Electrophysiological entropy in younger adults, older controls and older cognitively declined adults.
Hogan, Michael. J.
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Hogan, M.J.; Kilmartin, L.; Keane, M.; Collins, P.; Staff, R.; Kaiser, J.; Lai, R.; Upton, N. (2012) 'Electrophysiological entropy in younger adults, older controls and older cognitively declined adults'. Brain Research, (1445):1-10.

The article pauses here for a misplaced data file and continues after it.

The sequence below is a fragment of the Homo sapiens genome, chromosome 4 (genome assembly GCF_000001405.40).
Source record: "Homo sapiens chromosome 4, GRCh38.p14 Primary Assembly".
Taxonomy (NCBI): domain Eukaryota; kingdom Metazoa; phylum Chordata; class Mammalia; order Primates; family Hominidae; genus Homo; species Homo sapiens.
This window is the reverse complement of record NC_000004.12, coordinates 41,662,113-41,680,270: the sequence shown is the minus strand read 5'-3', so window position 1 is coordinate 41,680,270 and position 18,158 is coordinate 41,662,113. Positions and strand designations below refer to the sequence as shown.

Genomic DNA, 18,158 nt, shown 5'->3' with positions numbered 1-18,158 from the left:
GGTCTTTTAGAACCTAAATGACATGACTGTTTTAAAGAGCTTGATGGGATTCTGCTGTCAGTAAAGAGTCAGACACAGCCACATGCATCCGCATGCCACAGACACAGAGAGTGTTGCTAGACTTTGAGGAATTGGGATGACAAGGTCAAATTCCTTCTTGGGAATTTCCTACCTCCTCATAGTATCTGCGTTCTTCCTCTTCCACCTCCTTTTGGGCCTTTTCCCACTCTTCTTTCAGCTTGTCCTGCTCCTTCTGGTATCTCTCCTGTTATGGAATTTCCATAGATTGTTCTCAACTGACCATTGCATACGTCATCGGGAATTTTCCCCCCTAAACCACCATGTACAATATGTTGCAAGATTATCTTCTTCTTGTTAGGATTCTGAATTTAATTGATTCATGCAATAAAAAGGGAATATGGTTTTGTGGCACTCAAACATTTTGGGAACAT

The current study examined electrophysiological entropy in younger adults, older adults, and older cognitively declined adults across four experimental conditions - eyes closed, eyes open, and during both encoding and recognition of words in a memory task. We hypothesised reduced entropy in older declined adults relative to both older controls and younger adults, with the largest group differences in entropy expected during the encoding and recognition phases of the experiment. We also hypothesised greater hemispheric asymmetry in younger adults compared with older controls and older declined adults. Results revealed significant increases in entropy from eyes closed to eyes open to task. Young adults showed higher entropy in the right relative to the left hemisphere in the temporal lobe and higher entropy in the left relative to the right hemisphere in the parietal lobe. Old cognitively declined adults showed no significant differences between right and left hemisphere entropy. There was a trend whereby older declined adults showed lower entropy than older controls in the frontal lobe, this difference being largest in the left hemisphere during the encoding phase of the experiment. Results indicate that measures of entropy are sensitive to information processing demands and that higher cognitive performance may not be a simple function of entropy level, but rather a combination of level and range, or differentiated range of entropy states across the brain.